Foreign Policy Blogs

Brazil’s Women Leaders on Top of the World

The way to become a top CEO in Europe or the US has often come from societies that promoted the top achievers in schools and universities into positions of great influence and great wealth. With hard work and luck a person of normal means could often get into high positions, very few can achieve this, but the opportunities were made available. In Latin America, the limited resources in many education systems made it even more difficult to punch above ones own economic status and position in society to become a person with great expectations. Position and wealth in a hypercompetitive society gave little to no opportunities for average citizens to go beyond the status they were born in, and almost no opportunity for those to reach the status of a CEO of a major company, or the President of Brazil.

Two incredible women that must be mentioned here is President Dilma Rousseff, who was once a victim of assaults by Brazil’s past military government to become the President of the country. Another astonishing person and the recently appointed head of Petrobras, Maria das Gracas Foster will be made the CEO of one of the largest oil companies in the world. Foster was announced as the next CEO of the company after running one of its most profitable divisions of the company over the last few years. Foster’s 34 years with the company and her recent leadership of her division during one of the most difficult and exciting economic and regulatory periods in Brazil’s economic history lead her to the position. Foster, who has worked with President Rousseff in the past, is delegated with expanding Petrobras’ output and profits, taking charge of access to new oil deposits founds in Brazilian waters and with growing the company during Brazil’s still viable economic boom.

Foster grew up in a working class suburb of Rio and ended up studying Chemical Engineering. She worked her way up in the company over her 34 year career and demonstrated her skills in dealing with company issues and government agencies, having a lead role in almost every division in the company since 1978. Past working relationships with the current President Dilma Rousseff lead President Rousseff to support the appointment of Foster to the head of Petrobras. It is likely that beyond Foster’s qualifications, the tenacity and symbol of a working class hero becoming the head of the 5th largest oil producer in the world will not be lost on those young women who are working hard to punch above their weight and their position in society to become the next CEO in Brazil and throughout Latin America and abroad. The number of inspirational leaders taking Brazil into the future is an example for every country in the world of what is possible for anyone to work for their best self in their career and personal lives. For more information on Foster please see FT.com as well as the article here.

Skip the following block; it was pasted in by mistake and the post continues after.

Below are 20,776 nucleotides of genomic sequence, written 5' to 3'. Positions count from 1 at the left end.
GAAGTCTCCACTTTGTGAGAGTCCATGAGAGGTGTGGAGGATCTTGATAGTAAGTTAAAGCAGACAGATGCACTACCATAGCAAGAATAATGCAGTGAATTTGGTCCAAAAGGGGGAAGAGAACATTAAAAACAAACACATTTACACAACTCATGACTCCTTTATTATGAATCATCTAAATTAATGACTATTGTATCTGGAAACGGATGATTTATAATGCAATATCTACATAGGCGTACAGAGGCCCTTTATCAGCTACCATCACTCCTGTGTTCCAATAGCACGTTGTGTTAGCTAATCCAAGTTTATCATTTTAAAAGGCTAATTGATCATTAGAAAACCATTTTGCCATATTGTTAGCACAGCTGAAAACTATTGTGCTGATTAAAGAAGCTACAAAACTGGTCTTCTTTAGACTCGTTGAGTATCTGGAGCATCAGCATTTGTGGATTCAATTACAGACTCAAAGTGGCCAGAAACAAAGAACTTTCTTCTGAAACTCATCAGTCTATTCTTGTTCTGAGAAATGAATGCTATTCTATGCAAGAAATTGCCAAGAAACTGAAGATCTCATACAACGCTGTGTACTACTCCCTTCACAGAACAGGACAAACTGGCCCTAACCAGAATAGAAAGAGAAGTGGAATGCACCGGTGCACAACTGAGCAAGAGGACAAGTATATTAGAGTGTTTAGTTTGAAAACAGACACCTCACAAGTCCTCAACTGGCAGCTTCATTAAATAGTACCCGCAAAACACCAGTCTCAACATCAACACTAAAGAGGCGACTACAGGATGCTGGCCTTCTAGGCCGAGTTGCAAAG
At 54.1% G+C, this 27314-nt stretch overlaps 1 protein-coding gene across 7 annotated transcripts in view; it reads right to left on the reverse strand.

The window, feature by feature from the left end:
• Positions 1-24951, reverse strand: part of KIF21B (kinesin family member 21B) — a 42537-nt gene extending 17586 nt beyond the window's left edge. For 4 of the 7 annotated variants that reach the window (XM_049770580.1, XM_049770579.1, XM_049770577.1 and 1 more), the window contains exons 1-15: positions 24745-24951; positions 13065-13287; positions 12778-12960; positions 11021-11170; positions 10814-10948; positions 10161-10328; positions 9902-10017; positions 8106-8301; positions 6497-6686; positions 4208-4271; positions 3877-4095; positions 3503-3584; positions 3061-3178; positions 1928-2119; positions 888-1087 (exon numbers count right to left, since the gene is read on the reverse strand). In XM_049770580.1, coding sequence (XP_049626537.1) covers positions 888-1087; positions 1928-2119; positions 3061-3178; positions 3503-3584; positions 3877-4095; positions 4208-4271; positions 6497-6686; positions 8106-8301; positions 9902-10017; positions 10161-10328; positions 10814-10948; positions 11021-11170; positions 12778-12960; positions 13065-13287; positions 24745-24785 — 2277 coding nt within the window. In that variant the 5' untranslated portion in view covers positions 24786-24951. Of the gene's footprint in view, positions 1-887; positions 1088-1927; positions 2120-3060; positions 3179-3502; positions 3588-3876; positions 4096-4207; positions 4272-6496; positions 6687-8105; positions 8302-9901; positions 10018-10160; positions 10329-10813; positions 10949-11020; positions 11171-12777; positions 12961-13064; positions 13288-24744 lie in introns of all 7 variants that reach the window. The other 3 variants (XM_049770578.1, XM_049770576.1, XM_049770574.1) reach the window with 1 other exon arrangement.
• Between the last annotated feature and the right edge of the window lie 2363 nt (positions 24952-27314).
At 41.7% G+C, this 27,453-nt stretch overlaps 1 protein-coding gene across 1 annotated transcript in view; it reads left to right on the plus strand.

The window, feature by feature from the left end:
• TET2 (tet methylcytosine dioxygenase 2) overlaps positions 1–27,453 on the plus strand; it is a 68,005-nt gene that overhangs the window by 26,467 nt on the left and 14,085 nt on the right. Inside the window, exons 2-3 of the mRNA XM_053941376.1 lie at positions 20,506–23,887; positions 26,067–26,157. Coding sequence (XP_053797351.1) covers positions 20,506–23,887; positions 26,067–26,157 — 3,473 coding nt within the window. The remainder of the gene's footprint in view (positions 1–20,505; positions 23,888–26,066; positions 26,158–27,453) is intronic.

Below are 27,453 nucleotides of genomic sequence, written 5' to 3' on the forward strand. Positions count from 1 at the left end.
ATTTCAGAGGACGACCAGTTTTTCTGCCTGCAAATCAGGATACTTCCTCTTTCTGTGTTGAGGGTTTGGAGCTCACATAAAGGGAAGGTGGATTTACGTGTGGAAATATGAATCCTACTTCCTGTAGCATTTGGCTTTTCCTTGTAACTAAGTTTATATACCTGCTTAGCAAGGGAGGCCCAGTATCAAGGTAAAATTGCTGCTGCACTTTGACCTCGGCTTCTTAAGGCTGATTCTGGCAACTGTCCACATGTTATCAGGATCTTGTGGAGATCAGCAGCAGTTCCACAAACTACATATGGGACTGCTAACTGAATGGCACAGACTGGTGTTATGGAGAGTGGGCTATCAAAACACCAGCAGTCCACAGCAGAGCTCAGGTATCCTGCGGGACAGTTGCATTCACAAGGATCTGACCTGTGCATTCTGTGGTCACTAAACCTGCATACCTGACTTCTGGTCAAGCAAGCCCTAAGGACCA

Author

Richard Basas
Richard Basas

Richard Basas, a Canadian Masters Level Law student educated in Spain, England, and Canada (U of London MA 2003 LL.M., 2007), has worked researching for CSIS and as a Reporter for the Latin America Advisor. He went on to study his MA in Latin American Political Economy in London with the University of London and LSE. Subsequently, Rich followed his career into Law focusing mostly on International Commerce and EU-Americas issues. He has worked for many commercial and legal organisations as well as within the Refugee Protection Community in Toronto, Canada, representing detained non-status indivduals residing in Canada. Rich will go on to study his PhD in International Law.

Areas of Focus:
Law; Economics and Commerce; Americas; Europe; Refugees; Immigration

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